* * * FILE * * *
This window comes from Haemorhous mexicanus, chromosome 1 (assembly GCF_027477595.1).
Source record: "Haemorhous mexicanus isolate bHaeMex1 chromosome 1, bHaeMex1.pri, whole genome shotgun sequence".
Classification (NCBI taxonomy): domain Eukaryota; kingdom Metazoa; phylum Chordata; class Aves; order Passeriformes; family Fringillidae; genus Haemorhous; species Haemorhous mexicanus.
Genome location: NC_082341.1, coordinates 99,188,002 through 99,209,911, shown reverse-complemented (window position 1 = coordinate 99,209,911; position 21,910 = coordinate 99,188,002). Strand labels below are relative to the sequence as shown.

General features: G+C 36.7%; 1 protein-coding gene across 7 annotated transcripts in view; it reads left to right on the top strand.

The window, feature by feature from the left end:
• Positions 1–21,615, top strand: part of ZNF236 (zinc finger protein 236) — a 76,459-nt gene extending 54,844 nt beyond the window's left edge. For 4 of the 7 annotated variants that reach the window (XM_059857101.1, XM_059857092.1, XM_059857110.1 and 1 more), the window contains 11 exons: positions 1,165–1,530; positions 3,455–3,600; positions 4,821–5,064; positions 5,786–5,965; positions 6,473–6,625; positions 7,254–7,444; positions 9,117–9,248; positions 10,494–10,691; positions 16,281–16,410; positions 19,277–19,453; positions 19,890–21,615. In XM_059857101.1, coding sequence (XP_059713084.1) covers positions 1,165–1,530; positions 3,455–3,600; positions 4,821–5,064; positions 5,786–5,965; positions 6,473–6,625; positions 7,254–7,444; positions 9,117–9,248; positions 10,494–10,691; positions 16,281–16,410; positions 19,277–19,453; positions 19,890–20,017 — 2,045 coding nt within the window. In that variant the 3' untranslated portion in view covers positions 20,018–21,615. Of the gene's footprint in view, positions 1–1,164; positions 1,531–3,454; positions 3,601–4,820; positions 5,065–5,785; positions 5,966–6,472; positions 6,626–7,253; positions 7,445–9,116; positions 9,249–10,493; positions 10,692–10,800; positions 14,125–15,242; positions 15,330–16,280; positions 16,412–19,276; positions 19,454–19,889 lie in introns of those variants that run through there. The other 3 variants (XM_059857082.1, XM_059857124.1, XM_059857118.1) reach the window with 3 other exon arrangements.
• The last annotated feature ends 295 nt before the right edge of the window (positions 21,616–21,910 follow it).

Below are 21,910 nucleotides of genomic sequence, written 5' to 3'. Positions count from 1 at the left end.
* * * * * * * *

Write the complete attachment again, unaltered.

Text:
This window comes from Haemorhous mexicanus, chromosome 1 (assembly GCF_027477595.1).
Source record: "Haemorhous mexicanus isolate bHaeMex1 chromosome 1, bHaeMex1.pri, whole genome shotgun sequence".
Classification (NCBI taxonomy): domain Eukaryota; kingdom Metazoa; phylum Chordata; class Aves; order Passeriformes; family Fringillidae; genus Haemorhous; species Haemorhous mexicanus.
Genome location: NC_082341.1, coordinates 99,188,002 through 99,209,911, shown reverse-complemented (window position 1 = coordinate 99,209,911; position 21,910 = coordinate 99,188,002). Strand labels below are relative to the sequence as shown.

General features: G+C 36.7%; 1 protein-coding gene across 7 annotated transcripts in view; it reads left to right on the top strand.

The window, feature by feature from the left end:
• Positions 1–21,615, top strand: part of ZNF236 (zinc finger protein 236) — a 76,459-nt gene extending 54,844 nt beyond the window's left edge. For 4 of the 7 annotated variants that reach the window (XM_059857101.1, XM_059857092.1, XM_059857110.1 and 1 more), the window contains 11 exons: positions 1,165–1,530; positions 3,455–3,600; positions 4,821–5,064; positions 5,786–5,965; positions 6,473–6,625; positions 7,254–7,444; positions 9,117–9,248; positions 10,494–10,691; positions 16,281–16,410; positions 19,277–19,453; positions 19,890–21,615. In XM_059857101.1, coding sequence (XP_059713084.1) covers positions 1,165–1,530; positions 3,455–3,600; positions 4,821–5,064; positions 5,786–5,965; positions 6,473–6,625; positions 7,254–7,444; positions 9,117–9,248; positions 10,494–10,691; positions 16,281–16,410; positions 19,277–19,453; positions 19,890–20,017 — 2,045 coding nt within the window. In that variant the 3' untranslated portion in view covers positions 20,018–21,615. Of the gene's footprint in view, positions 1–1,164; positions 1,531–3,454; positions 3,601–4,820; positions 5,065–5,785; positions 5,966–6,472; positions 6,626–7,253; positions 7,445–9,116; positions 9,249–10,493; positions 10,692–10,800; positions 14,125–15,242; positions 15,330–16,280; positions 16,412–19,276; positions 19,454–19,889 lie in introns of those variants that run through there. The other 3 variants (XM_059857082.1, XM_059857124.1, XM_059857118.1) reach the window with 3 other exon arrangements.
• The last annotated feature ends 295 nt before the right edge of the window (positions 21,616–21,910 follow it).

Below are 21,910 nucleotides of genomic sequence, written 5' to 3'. Positions count from 1 at the left end.